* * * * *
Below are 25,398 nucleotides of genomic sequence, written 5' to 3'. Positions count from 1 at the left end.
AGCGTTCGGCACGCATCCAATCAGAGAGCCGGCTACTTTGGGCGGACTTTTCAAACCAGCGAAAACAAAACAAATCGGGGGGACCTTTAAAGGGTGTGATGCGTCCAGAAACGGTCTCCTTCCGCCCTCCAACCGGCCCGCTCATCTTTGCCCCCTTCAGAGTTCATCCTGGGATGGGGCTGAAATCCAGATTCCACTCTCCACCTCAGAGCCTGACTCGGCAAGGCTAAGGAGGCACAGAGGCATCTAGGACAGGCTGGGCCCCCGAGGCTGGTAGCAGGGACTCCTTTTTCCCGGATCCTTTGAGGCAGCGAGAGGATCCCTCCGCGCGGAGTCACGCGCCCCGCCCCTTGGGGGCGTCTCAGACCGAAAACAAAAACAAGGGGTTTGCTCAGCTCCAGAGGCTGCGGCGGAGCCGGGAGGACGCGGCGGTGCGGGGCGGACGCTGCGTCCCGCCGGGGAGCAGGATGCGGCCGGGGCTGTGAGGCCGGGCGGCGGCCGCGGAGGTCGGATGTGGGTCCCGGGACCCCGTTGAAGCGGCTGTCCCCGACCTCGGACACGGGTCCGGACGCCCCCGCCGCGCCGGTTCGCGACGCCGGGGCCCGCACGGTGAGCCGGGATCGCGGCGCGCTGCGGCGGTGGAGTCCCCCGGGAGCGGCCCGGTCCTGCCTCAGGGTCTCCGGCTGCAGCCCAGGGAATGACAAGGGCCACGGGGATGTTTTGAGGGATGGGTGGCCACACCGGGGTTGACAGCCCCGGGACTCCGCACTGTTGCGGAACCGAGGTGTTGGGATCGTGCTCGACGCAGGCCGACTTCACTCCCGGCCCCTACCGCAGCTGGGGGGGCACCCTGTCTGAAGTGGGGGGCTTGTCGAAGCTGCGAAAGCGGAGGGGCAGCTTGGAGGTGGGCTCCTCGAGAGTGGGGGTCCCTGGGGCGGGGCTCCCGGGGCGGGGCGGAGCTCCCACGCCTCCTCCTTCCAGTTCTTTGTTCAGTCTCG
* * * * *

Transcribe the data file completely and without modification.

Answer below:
Below are 25,398 nucleotides of genomic sequence, written 5' to 3'. Positions count from 1 at the left end.
AGCGTTCGGCACGCATCCAATCAGAGAGCCGGCTACTTTGGGCGGACTTTTCAAACCAGCGAAAACAAAACAAATCGGGGGGACCTTTAAAGGGTGTGATGCGTCCAGAAACGGTCTCCTTCCGCCCTCCAACCGGCCCGCTCATCTTTGCCCCCTTCAGAGTTCATCCTGGGATGGGGCTGAAATCCAGATTCCACTCTCCACCTCAGAGCCTGACTCGGCAAGGCTAAGGAGGCACAGAGGCATCTAGGACAGGCTGGGCCCCCGAGGCTGGTAGCAGGGACTCCTTTTTCCCGGATCCTTTGAGGCAGCGAGAGGATCCCTCCGCGCGGAGTCACGCGCCCCGCCCCTTGGGGGCGTCTCAGACCGAAAACAAAAACAAGGGGTTTGCTCAGCTCCAGAGGCTGCGGCGGAGCCGGGAGGACGCGGCGGTGCGGGGCGGACGCTGCGTCCCGCCGGGGAGCAGGATGCGGCCGGGGCTGTGAGGCCGGGCGGCGGCCGCGGAGGTCGGATGTGGGTCCCGGGACCCCGTTGAAGCGGCTGTCCCCGACCTCGGACACGGGTCCGGACGCCCCCGCCGCGCCGGTTCGCGACGCCGGGGCCCGCACGGTGAGCCGGGATCGCGGCGCGCTGCGGCGGTGGAGTCCCCCGGGAGCGGCCCGGTCCTGCCTCAGGGTCTCCGGCTGCAGCCCAGGGAATGACAAGGGCCACGGGGATGTTTTGAGGGATGGGTGGCCACACCGGGGTTGACAGCCCCGGGACTCCGCACTGTTGCGGAACCGAGGTGTTGGGATCGTGCTCGACGCAGGCCGACTTCACTCCCGGCCCCTACCGCAGCTGGGGGGGCACCCTGTCTGAAGTGGGGGGCTTGTCGAAGCTGCGAAAGCGGAGGGGCAGCTTGGAGGTGGGCTCCTCGAGAGTGGGGGTCCCTGGGGCGGGGCTCCCGGGGCGGGGCGGAGCTCCCACGCCTCCTCCTTCCAGTTCTTTGTTCAGTCTCG